Japanese tech giants team up to forward 6G standards

Japanese operators NTT DoCoMo and NTT have started 6G trials with equipment manufacturers Fujitsu, NEC, and Nokia with the hope that the first commercial services will be available by 2030.

Although most operators are still scratching the surface when it comes to 5G, the mobile industry’s attention has already turned to the next generation of networks.

It’s still too early to predict the final form the 6G standard will take and which technologies will be included, there are some plausible assumptions about its capabilities and the challenges that operators, manufacturers, and researchers face.

Japanese 6G

NTT says it expects 6G to deliver huge advances in speed, capacity, and low latency thanks to the use of sub-terahertz (THz) spectrum, which will expand the reach of mobile communications to the sea and the sky.

The initial focus of its work with the equipment vendors will be on how to maximise the potential of this spectrum, and how AI-based wireless transmission methods can deliver the performance reliability required.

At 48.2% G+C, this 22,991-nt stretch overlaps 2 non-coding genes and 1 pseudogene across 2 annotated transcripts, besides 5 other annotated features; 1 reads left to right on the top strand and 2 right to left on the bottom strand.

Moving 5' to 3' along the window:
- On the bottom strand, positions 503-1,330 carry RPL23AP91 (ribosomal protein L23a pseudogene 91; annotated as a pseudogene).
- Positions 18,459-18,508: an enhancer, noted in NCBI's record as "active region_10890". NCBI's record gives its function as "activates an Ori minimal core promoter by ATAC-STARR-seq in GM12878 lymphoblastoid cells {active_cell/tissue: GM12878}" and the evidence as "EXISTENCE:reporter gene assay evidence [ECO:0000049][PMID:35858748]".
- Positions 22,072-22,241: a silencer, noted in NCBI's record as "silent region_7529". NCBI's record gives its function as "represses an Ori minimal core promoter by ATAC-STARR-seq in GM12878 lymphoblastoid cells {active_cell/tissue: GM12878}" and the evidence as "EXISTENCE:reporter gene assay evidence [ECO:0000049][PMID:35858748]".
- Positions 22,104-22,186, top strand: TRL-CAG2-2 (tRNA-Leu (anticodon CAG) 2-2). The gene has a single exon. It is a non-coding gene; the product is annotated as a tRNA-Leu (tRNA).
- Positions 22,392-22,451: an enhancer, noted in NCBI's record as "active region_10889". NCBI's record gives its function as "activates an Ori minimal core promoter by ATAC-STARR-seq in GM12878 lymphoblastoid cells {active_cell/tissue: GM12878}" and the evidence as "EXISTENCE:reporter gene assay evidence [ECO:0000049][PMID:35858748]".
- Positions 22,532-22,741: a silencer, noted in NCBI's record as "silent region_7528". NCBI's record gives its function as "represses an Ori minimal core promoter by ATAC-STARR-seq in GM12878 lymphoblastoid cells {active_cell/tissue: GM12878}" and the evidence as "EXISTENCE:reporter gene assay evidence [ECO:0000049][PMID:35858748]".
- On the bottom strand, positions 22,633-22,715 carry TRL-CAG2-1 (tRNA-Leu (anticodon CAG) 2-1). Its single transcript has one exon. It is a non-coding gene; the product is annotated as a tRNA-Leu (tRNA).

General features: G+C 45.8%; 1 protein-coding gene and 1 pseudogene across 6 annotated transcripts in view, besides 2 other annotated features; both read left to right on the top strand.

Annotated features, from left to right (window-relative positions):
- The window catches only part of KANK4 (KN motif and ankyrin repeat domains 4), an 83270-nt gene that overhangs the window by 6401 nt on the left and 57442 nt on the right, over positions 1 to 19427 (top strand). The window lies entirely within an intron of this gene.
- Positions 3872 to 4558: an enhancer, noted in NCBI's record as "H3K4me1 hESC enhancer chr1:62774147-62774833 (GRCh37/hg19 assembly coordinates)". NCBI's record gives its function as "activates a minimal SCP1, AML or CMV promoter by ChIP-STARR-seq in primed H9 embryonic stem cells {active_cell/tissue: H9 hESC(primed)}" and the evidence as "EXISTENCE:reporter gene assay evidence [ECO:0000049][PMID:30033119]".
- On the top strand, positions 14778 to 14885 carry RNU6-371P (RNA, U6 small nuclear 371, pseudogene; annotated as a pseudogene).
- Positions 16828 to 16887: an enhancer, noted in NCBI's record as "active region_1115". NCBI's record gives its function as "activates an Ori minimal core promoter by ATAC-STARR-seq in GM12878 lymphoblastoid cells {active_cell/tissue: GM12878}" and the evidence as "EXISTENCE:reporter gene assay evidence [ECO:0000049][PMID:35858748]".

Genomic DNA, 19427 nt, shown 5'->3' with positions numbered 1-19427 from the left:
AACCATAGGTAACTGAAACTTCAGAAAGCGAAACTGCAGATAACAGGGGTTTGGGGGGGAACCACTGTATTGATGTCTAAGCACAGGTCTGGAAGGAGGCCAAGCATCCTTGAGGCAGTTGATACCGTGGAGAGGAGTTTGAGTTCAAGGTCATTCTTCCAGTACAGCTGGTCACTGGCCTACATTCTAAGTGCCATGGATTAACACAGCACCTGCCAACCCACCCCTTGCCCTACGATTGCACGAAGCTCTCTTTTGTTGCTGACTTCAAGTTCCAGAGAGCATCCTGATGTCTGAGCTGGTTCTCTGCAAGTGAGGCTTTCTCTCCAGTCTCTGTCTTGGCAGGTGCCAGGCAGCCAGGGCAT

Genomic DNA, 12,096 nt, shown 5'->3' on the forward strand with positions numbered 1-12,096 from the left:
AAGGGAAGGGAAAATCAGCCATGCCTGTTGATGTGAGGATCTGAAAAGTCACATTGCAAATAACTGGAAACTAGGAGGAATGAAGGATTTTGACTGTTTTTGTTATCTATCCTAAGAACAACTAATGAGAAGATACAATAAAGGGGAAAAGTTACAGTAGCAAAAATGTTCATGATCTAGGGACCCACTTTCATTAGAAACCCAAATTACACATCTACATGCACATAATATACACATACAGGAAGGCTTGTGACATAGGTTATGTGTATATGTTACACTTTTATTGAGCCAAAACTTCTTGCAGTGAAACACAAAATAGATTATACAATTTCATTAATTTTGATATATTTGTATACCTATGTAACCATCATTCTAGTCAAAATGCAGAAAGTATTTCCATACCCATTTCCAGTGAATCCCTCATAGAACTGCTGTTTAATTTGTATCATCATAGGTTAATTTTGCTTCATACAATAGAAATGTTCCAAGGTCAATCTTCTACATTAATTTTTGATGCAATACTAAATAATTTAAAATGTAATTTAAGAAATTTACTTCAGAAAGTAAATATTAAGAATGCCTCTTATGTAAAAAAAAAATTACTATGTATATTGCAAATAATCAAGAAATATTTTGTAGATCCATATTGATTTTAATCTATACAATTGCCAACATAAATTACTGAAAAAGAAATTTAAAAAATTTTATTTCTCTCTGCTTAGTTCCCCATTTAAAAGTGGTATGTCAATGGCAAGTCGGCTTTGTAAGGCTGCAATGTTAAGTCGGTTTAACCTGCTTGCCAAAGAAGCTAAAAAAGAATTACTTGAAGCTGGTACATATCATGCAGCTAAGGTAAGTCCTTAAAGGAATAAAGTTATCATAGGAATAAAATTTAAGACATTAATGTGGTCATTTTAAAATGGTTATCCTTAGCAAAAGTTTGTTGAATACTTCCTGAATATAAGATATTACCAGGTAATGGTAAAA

“6G studies are progressing two or three years ahead of that of 5G,” said Naoki Tan. “From this early stage, we would like to collaborate with world-leading global vendors to proactively demonstrate breakthrough concepts and technologies and promote them to the world.”

Indoor trials will begin before the end of March 2023 and the findings will be shared with global research groups, conferences, and standardisation bodies.

If the most ambitious targets are met, then 6G will deliver 100 times the capacity of 5G and will be able to support 10 million devices per square kilometre.

Signals would extend 10,000 metres above the surface, enabling ‘3D coverage’ in the skies, space and underwater. All these capabilities would allow for intelligent sensing, positioning, edge computing, and high-definition imaging.

The development and deployment of 6G is viewed as a “trillion dollar opportunity” for the mobile industry, while technical leadership is increasingly a political priority for many governments around the world.

Research efforts are well under way in Europe, China, Japan and in North America in a bid to become a leader not just in the development of 5G applications and services, but also the technologies that will comprise global standards.

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